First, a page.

In Lieu of a Landmark

Lately, I’ve been deep in research, thought, and discovery—it’s my hope this message finds you in a similar headspace as we hit the mid-year mark.

I spent some time looking back on all that we’ve discussed so far this year, and more importantly, the insightful questions we’ve explored (full articles linked):

All of the above discussion has been very relevant to my own pursuits. It’s evolved into the framework of my new focus in business, which is:

  1. Simplify (question everything, audit all output and activities)
  2. Subtract (after you question everything, remove the unnecessary)
  3. Systemize (know what process you’re fulfilling and why)
  4. Streamline (climb atop the business instead of getting lost within it)

But, I’m Still VERY Human.

Which is the most difficult part. Business is made up of very simple formulas, such as Gross Revenue = Number of goods sold x Price per item and Net Profit = Revenue – Cost of Goods. You could even look at the various departments of a business and define clear goals. For marketing, you have two objectives: recruit and retain. In operations, it’s: add value and serve customers well. Simple!

And as easy as that sounds, how often do we forget? 

How often do we get caught up in the doing and the minutia that isn’t feeding any of those basic business goals?

The answer is: ALL THE TIME. It’s human nature. In one of my all-time favorite books on team building, Clockwork by Mike Michalowicz, the author shares a study I can recite by heart—and I’ve done so in many presentations!

It goes like this …

In a 2009 Study by Max Planck Institute of Biological Cybernetics, researchers confirmed that people trying to find their way through a forest or desert devoid of a landmark (or the sun as a beacon) tend to walk in circles as tight as 66 feet.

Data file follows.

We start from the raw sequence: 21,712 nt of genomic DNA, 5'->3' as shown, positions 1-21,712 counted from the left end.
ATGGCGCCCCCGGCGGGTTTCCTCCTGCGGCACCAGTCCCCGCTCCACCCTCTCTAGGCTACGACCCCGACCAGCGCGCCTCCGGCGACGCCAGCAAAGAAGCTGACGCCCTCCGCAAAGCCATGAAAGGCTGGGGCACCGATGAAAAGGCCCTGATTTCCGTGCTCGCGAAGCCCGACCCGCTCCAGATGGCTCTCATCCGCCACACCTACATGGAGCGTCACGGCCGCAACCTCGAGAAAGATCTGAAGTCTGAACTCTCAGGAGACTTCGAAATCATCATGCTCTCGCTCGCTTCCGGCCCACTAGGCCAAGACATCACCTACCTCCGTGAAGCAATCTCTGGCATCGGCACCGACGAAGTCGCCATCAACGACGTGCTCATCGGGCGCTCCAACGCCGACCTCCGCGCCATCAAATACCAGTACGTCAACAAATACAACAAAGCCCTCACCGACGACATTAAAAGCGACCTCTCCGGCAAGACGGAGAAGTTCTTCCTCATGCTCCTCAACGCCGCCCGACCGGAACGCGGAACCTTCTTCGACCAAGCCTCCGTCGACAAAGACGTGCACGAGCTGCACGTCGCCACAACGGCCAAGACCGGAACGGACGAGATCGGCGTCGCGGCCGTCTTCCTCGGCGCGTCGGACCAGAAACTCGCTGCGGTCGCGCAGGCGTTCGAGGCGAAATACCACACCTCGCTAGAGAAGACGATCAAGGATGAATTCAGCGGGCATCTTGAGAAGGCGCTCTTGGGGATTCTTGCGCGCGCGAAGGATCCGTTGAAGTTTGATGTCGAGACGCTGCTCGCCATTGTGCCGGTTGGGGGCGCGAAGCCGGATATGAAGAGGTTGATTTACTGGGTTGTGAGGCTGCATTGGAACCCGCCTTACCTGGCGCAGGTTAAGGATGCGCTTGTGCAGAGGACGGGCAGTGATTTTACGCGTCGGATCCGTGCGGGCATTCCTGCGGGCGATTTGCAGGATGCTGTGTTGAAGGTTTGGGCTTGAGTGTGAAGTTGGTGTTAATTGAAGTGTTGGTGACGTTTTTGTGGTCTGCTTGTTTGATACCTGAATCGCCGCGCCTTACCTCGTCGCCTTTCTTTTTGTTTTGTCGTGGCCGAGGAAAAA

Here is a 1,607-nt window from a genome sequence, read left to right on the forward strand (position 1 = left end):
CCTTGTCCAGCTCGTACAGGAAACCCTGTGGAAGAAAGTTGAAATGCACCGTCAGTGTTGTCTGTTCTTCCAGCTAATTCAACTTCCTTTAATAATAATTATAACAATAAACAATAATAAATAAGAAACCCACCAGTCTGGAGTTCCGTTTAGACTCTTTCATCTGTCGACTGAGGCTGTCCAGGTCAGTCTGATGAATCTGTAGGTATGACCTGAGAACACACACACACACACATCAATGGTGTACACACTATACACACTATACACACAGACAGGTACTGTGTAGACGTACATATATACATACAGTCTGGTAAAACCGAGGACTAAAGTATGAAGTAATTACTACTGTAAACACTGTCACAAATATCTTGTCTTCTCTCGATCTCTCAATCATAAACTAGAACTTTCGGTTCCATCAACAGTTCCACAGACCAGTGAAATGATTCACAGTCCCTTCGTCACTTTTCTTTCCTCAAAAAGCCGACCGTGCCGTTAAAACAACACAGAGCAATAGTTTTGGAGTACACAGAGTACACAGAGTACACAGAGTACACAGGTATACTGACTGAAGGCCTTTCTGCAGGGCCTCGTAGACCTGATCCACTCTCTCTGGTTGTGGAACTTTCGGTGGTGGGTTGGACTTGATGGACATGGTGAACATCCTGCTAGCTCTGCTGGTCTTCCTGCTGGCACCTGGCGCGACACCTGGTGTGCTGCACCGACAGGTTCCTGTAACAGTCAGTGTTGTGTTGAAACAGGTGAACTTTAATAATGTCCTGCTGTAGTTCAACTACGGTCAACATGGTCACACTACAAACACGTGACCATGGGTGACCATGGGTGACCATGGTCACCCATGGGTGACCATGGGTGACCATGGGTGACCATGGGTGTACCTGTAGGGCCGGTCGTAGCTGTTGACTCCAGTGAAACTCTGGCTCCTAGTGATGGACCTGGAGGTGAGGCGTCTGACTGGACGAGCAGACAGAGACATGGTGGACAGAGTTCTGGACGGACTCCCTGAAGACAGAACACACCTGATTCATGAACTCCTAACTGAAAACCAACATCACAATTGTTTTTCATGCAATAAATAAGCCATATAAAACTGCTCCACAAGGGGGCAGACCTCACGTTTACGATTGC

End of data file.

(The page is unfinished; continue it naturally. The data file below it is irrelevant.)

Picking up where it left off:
So much so that, if blindfolded and told to walk straight across a football field (not goalpost to goalpost, but only the width—sideline to sideline), you would never make it to the other side. Instead, you would circle yourself off the field altogether.

In other words, your brain is wired to circle things—that’s a human condition.

And that’s how businesses get overcomplicated, bloated, inefficient, and entirely off the mark from where they set out to go—humans run them. And, let me be the first to admit—I’m 100% human circling the business trying to figure out how to make it go straight ahead.

Here was the conclusion of the study:

Without measures of distance or direction, and devoid of a landmark, human beings (each one of us!) make a continuous stream of micro adjustments as to what we think is straight, but these adjustments are biased to one side.

Hindsight is 20/20

It’s taken me a hiatus of no business + nearly a year of return to outthink my old ways of doing things. The improved approach I’ve discovered and can see differently now could fill books, a blog, and a podcast for years to come!

It took me decades to realize that what comes so naturally and effortlessly to me could meet an external need and be of great value to others. That was my blindspot! Moreover and even after uncovering that blindspot, it took me years to figure out that I could let just this pour out of me as a career.

I erroneously believed a successful business had to be my natural abilities (inspired creation) + a whole lot of “something harder’s.” I mistakenly strategized that it had to be what I was inspired and inclined to do all day + a whole lot of have-to’s and added production. I followed no landmarks! I lost the forest for the trees.

My motto has always been: Your life. Your business. Your way. I had to walk away to come home to that again, and I can hardly wait to share what I’ve learned. Imagine this with me: Inspired creation, effortless delivery. Becoming tuned in to the work that matters most and feeling on purpose again.

What does that look like for you?

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